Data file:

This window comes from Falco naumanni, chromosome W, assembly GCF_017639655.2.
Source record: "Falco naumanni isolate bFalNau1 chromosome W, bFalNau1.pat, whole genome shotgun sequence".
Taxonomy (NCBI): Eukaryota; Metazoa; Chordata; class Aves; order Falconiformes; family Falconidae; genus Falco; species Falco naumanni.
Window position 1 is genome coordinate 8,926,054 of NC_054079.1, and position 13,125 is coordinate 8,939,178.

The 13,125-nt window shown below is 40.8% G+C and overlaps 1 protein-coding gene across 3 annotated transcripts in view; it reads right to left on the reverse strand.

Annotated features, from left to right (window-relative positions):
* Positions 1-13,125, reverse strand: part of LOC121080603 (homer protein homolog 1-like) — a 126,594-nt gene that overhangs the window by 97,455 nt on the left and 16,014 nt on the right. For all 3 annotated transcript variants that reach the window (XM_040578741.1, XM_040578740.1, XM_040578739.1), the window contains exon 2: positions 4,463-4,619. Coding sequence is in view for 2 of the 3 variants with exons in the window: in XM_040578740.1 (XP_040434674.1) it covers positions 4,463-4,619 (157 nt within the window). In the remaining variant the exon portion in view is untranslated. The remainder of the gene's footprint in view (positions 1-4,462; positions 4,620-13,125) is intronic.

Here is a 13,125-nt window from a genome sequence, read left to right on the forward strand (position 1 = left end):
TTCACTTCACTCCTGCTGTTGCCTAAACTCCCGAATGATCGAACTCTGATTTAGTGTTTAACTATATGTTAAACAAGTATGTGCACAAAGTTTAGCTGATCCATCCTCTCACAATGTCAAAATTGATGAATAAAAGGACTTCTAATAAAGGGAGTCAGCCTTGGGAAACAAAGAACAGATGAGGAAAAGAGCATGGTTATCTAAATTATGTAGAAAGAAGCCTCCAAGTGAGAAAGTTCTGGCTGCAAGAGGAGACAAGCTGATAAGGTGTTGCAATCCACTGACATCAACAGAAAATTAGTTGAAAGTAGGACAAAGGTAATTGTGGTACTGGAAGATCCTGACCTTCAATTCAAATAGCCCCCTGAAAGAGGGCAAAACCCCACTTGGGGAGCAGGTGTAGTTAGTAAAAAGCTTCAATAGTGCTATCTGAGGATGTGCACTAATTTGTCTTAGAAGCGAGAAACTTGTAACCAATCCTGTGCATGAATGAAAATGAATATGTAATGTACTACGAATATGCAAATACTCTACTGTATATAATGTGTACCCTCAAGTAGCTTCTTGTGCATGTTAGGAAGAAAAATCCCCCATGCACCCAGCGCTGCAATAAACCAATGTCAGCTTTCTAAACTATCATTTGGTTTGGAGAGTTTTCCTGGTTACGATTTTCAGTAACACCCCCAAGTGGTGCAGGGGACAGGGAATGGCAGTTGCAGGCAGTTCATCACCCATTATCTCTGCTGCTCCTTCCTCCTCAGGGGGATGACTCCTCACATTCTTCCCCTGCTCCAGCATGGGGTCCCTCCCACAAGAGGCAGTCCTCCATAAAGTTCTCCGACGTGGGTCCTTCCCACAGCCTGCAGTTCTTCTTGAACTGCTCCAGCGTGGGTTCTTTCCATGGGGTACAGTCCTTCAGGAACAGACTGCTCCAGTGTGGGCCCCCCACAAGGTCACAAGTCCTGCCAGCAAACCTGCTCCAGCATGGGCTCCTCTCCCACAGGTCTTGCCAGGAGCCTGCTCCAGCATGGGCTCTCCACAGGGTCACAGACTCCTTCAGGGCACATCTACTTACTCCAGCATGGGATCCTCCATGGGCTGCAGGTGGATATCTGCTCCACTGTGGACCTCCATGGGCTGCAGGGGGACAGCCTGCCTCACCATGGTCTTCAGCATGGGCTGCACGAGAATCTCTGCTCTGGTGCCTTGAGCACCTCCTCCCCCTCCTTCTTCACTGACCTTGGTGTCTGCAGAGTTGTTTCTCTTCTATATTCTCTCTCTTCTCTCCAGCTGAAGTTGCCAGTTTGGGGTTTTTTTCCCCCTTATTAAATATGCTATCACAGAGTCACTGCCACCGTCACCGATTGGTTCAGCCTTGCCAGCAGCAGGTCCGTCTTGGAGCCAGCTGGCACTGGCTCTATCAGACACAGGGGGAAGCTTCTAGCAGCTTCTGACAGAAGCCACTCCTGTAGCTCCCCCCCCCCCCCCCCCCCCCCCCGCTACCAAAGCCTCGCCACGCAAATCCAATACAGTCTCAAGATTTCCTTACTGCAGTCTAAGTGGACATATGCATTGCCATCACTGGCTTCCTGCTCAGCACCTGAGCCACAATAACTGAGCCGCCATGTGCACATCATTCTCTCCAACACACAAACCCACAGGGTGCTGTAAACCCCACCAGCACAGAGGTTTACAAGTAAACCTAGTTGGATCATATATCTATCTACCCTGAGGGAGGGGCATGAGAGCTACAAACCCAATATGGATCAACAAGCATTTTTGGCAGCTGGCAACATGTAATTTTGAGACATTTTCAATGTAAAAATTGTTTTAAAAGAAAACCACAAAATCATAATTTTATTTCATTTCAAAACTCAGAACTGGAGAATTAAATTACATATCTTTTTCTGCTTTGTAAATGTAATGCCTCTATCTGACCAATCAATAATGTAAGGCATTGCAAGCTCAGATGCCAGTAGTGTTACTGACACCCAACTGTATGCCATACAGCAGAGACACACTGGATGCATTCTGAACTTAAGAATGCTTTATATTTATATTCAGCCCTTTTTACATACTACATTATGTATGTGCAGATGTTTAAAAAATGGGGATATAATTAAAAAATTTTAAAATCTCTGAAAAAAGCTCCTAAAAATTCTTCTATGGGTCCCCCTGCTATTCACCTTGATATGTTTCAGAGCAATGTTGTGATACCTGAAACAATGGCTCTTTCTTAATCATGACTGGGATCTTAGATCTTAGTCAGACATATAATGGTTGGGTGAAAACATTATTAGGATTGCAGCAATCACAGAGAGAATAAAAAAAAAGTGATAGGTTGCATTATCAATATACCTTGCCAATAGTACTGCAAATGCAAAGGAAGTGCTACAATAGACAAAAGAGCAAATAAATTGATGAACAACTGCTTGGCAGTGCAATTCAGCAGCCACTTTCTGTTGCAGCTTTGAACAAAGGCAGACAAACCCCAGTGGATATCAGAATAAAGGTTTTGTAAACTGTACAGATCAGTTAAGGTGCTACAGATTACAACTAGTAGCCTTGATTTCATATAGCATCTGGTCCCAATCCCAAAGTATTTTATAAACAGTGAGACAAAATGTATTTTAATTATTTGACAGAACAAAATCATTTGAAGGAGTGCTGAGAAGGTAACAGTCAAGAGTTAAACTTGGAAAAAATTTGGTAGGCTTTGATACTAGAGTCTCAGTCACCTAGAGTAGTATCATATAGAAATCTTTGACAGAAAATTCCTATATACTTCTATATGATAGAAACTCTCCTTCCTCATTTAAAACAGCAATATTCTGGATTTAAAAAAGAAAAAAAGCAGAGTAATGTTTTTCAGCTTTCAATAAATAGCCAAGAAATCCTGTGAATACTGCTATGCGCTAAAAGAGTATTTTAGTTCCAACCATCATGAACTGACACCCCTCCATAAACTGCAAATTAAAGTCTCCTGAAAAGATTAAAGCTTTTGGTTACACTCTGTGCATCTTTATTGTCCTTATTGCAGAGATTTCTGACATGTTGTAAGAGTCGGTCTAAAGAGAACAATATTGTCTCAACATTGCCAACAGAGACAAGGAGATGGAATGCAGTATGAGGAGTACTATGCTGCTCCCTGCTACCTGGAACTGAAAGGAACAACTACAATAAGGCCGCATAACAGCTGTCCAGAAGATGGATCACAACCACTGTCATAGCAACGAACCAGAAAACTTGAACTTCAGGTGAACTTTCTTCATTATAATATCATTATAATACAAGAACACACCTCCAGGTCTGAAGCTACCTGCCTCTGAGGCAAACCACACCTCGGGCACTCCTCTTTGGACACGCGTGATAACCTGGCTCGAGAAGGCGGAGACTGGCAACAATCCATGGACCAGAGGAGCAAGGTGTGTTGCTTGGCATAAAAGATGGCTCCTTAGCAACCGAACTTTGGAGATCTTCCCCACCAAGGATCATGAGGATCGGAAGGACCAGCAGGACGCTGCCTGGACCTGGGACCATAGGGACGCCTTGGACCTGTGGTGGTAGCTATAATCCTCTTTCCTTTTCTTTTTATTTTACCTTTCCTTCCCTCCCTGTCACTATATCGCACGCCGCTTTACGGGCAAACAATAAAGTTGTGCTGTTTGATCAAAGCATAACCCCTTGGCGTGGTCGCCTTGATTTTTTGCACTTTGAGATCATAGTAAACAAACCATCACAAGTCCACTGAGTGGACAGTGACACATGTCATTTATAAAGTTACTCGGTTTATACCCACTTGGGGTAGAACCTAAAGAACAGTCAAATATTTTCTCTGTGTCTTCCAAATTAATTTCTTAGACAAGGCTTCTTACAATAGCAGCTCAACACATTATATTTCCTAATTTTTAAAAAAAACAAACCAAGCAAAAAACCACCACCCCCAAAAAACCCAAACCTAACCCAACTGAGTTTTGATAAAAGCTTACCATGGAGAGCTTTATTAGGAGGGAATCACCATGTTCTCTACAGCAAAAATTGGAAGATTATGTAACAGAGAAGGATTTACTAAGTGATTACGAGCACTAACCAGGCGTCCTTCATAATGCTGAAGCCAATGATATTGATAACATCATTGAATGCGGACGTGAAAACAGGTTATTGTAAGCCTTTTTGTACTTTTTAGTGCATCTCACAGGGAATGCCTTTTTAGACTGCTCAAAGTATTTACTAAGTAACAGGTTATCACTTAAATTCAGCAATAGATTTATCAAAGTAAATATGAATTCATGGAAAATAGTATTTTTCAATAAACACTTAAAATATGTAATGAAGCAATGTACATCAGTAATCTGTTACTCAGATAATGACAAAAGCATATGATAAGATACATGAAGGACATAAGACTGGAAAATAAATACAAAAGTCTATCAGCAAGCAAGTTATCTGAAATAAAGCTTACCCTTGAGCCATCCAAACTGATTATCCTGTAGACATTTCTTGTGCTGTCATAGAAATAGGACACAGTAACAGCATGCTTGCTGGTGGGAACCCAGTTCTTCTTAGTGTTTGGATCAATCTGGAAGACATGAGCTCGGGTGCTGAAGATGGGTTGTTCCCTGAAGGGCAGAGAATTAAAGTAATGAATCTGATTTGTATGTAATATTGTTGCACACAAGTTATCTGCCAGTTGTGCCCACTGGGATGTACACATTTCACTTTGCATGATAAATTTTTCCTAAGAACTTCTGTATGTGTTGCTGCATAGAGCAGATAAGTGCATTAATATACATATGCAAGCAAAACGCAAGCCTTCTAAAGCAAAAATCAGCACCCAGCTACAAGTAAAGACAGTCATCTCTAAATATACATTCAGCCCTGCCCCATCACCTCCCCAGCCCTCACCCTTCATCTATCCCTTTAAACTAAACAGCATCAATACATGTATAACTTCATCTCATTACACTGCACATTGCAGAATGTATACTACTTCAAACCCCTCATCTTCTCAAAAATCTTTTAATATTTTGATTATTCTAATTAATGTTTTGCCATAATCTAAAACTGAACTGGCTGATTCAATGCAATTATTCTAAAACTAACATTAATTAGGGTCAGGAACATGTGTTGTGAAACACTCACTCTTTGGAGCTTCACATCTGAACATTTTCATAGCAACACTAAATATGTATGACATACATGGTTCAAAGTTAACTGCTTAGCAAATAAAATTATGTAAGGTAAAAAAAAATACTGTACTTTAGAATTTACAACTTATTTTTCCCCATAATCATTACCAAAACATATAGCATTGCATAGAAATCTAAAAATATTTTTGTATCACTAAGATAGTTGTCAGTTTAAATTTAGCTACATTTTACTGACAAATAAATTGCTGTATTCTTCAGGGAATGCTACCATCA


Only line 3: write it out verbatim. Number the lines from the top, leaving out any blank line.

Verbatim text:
Taxonomy (NCBI): Eukaryota; Metazoa; Chordata; class Aves; order Falconiformes; family Falconidae; genus Falco; species Falco naumanni.